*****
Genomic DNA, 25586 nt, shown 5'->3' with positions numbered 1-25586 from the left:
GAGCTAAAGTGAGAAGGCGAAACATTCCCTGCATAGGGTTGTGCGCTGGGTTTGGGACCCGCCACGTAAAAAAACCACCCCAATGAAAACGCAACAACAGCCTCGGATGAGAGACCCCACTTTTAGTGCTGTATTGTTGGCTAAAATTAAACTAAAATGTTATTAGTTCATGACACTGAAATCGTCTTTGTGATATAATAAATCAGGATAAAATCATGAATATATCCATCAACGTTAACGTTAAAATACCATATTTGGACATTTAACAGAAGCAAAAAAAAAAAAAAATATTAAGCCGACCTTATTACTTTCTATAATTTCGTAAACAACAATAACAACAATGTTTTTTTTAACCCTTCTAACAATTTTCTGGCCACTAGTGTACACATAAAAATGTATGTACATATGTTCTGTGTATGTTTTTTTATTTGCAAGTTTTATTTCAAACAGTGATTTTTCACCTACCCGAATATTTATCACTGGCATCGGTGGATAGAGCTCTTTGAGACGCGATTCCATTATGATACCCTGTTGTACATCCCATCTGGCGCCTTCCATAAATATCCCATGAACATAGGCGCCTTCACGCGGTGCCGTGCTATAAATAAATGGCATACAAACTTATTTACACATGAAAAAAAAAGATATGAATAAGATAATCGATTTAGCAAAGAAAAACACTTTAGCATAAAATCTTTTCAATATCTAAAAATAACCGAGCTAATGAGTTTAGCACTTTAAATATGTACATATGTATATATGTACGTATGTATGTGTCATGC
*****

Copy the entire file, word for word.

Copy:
Genomic DNA, 25586 nt, shown 5'->3' with positions numbered 1-25586 from the left:
GAGCTAAAGTGAGAAGGCGAAACATTCCCTGCATAGGGTTGTGCGCTGGGTTTGGGACCCGCCACGTAAAAAAACCACCCCAATGAAAACGCAACAACAGCCTCGGATGAGAGACCCCACTTTTAGTGCTGTATTGTTGGCTAAAATTAAACTAAAATGTTATTAGTTCATGACACTGAAATCGTCTTTGTGATATAATAAATCAGGATAAAATCATGAATATATCCATCAACGTTAACGTTAAAATACCATATTTGGACATTTAACAGAAGCAAAAAAAAAAAAAAATATTAAGCCGACCTTATTACTTTCTATAATTTCGTAAACAACAATAACAACAATGTTTTTTTTAACCCTTCTAACAATTTTCTGGCCACTAGTGTACACATAAAAATGTATGTACATATGTTCTGTGTATGTTTTTTTATTTGCAAGTTTTATTTCAAACAGTGATTTTTCACCTACCCGAATATTTATCACTGGCATCGGTGGATAGAGCTCTTTGAGACGCGATTCCATTATGATACCCTGTTGTACATCCCATCTGGCGCCTTCCATAAATATCCCATGAACATAGGCGCCTTCACGCGGTGCCGTGCTATAAATAAATGGCATACAAACTTATTTACACATGAAAAAAAAAGATATGAATAAGATAATCGATTTAGCAAAGAAAAACACTTTAGCATAAAATCTTTTCAATATCTAAAAATAACCGAGCTAATGAGTTTAGCACTTTAAATATGTACATATGTATATATGTACGTATGTATGTGTCATGC